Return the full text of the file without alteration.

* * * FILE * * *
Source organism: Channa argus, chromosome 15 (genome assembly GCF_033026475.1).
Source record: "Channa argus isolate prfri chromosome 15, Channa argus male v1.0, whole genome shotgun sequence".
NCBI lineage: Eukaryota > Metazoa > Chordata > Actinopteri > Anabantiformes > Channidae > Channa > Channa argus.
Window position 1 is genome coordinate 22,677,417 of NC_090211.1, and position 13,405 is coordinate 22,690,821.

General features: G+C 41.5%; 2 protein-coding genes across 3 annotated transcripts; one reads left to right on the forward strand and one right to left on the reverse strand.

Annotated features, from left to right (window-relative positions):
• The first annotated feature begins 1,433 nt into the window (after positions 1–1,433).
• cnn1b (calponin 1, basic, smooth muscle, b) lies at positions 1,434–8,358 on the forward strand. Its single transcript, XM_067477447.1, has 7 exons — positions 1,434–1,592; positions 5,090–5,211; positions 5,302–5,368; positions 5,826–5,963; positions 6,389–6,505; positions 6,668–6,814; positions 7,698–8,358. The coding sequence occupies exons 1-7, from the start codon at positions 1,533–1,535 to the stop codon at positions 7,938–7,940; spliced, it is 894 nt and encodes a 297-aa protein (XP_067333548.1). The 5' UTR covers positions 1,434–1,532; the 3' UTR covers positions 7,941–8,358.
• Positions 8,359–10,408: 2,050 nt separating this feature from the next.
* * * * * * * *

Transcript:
Source organism: Channa argus, chromosome 15 (genome assembly GCF_033026475.1).
Source record: "Channa argus isolate prfri chromosome 15, Channa argus male v1.0, whole genome shotgun sequence".
NCBI lineage: Eukaryota > Metazoa > Chordata > Actinopteri > Anabantiformes > Channidae > Channa > Channa argus.
Window position 1 is genome coordinate 22,677,417 of NC_090211.1, and position 13,405 is coordinate 22,690,821.

General features: G+C 41.5%; 2 protein-coding genes across 3 annotated transcripts; one reads left to right on the forward strand and one right to left on the reverse strand.

Annotated features, from left to right (window-relative positions):
• The first annotated feature begins 1,433 nt into the window (after positions 1–1,433).
• cnn1b (calponin 1, basic, smooth muscle, b) lies at positions 1,434–8,358 on the forward strand. Its single transcript, XM_067477447.1, has 7 exons — positions 1,434–1,592; positions 5,090–5,211; positions 5,302–5,368; positions 5,826–5,963; positions 6,389–6,505; positions 6,668–6,814; positions 7,698–8,358. The coding sequence occupies exons 1-7, from the start codon at positions 1,533–1,535 to the stop codon at positions 7,938–7,940; spliced, it is 894 nt and encodes a 297-aa protein (XP_067333548.1). The 5' UTR covers positions 1,434–1,532; the 3' UTR covers positions 7,941–8,358.
• Positions 8,359–10,408: 2,050 nt separating this feature from the next.